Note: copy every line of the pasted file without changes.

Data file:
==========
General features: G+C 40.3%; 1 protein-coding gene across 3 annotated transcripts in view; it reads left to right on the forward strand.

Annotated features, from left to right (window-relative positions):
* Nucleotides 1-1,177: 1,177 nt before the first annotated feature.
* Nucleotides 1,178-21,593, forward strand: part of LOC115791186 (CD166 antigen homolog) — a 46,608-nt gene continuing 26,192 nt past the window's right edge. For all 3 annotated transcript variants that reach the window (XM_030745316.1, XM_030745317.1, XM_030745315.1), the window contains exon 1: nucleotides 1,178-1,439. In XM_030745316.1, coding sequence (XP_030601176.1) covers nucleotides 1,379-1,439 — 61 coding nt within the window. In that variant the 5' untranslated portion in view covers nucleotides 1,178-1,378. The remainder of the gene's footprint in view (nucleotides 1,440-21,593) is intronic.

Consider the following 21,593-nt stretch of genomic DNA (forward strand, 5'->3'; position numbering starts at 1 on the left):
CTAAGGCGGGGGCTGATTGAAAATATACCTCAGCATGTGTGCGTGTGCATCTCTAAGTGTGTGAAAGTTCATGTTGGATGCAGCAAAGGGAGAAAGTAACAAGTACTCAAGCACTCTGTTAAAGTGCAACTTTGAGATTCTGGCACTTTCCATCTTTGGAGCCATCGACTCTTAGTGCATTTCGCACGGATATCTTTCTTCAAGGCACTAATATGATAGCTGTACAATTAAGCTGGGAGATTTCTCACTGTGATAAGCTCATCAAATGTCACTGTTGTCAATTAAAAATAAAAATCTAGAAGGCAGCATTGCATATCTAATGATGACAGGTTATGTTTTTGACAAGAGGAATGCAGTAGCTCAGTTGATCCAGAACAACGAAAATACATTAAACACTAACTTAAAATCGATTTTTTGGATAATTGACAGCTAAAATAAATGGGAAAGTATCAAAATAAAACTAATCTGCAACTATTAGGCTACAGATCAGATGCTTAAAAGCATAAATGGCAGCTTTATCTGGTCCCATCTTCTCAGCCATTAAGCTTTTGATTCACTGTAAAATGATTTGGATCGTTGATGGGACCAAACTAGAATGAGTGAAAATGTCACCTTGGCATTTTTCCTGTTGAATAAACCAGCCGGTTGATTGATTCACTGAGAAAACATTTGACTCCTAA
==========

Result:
General features: G+C 40.3%; 1 protein-coding gene across 3 annotated transcripts in view; it reads left to right on the forward strand.

Annotated features, from left to right (window-relative positions):
* Nucleotides 1-1,177: 1,177 nt before the first annotated feature.
* Nucleotides 1,178-21,593, forward strand: part of LOC115791186 (CD166 antigen homolog) — a 46,608-nt gene continuing 26,192 nt past the window's right edge. For all 3 annotated transcript variants that reach the window (XM_030745316.1, XM_030745317.1, XM_030745315.1), the window contains exon 1: nucleotides 1,178-1,439. In XM_030745316.1, coding sequence (XP_030601176.1) covers nucleotides 1,379-1,439 — 61 coding nt within the window. In that variant the 5' untranslated portion in view covers nucleotides 1,178-1,378. The remainder of the gene's footprint in view (nucleotides 1,440-21,593) is intronic.

Consider the following 21,593-nt stretch of genomic DNA (forward strand, 5'->3'; position numbering starts at 1 on the left):
CTAAGGCGGGGGCTGATTGAAAATATACCTCAGCATGTGTGCGTGTGCATCTCTAAGTGTGTGAAAGTTCATGTTGGATGCAGCAAAGGGAGAAAGTAACAAGTACTCAAGCACTCTGTTAAAGTGCAACTTTGAGATTCTGGCACTTTCCATCTTTGGAGCCATCGACTCTTAGTGCATTTCGCACGGATATCTTTCTTCAAGGCACTAATATGATAGCTGTACAATTAAGCTGGGAGATTTCTCACTGTGATAAGCTCATCAAATGTCACTGTTGTCAATTAAAAATAAAAATCTAGAAGGCAGCATTGCATATCTAATGATGACAGGTTATGTTTTTGACAAGAGGAATGCAGTAGCTCAGTTGATCCAGAACAACGAAAATACATTAAACACTAACTTAAAATCGATTTTTTGGATAATTGACAGCTAAAATAAATGGGAAAGTATCAAAATAAAACTAATCTGCAACTATTAGGCTACAGATCAGATGCTTAAAAGCATAAATGGCAGCTTTATCTGGTCCCATCTTCTCAGCCATTAAGCTTTTGATTCACTGTAAAATGATTTGGATCGTTGATGGGACCAAACTAGAATGAGTGAAAATGTCACCTTGGCATTTTTCCTGTTGAATAAACCAGCCGGTTGATTGATTCACTGAGAAAACATTTGACTCCTAA